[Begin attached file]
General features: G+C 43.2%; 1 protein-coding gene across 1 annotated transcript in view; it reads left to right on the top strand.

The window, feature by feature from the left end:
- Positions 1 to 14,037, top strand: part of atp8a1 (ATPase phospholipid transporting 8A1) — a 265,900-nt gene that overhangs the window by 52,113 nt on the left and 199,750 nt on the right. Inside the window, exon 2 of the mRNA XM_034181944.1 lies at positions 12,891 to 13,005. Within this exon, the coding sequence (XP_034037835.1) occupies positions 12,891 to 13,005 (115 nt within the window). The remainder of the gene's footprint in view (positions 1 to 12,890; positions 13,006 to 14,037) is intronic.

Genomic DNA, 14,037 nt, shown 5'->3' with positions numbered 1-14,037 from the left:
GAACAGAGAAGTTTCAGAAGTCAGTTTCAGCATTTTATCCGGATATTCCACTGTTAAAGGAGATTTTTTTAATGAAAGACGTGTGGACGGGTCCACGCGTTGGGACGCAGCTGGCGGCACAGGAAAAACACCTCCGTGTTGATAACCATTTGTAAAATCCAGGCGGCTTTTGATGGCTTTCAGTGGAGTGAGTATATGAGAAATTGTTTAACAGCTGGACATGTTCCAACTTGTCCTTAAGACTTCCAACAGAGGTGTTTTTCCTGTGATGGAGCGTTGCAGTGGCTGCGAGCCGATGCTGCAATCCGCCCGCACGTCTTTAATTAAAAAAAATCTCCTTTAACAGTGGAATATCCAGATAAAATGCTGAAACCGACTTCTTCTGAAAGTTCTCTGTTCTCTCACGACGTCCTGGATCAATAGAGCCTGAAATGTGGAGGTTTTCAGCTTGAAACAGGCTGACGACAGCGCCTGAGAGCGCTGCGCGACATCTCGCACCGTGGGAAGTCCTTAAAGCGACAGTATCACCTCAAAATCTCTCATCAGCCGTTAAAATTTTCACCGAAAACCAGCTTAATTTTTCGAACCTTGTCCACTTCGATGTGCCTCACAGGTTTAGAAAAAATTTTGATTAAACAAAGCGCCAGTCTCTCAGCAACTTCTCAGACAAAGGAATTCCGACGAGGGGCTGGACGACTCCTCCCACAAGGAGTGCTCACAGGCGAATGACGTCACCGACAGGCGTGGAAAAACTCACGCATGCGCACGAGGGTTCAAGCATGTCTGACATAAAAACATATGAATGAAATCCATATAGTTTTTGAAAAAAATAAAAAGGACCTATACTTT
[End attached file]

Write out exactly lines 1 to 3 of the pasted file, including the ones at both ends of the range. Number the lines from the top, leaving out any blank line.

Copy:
General features: G+C 43.2%; 1 protein-coding gene across 1 annotated transcript in view; it reads left to right on the top strand.

The window, feature by feature from the left end:
- Positions 1 to 14,037, top strand: part of atp8a1 (ATPase phospholipid transporting 8A1) — a 265,900-nt gene that overhangs the window by 52,113 nt on the left and 199,750 nt on the right. Inside the window, exon 2 of the mRNA XM_034181944.1 lies at positions 12,891 to 13,005. Within this exon, the coding sequence (XP_034037835.1) occupies positions 12,891 to 13,005 (115 nt within the window). The remainder of the gene's footprint in view (positions 1 to 12,890; positions 13,006 to 14,037) is intronic.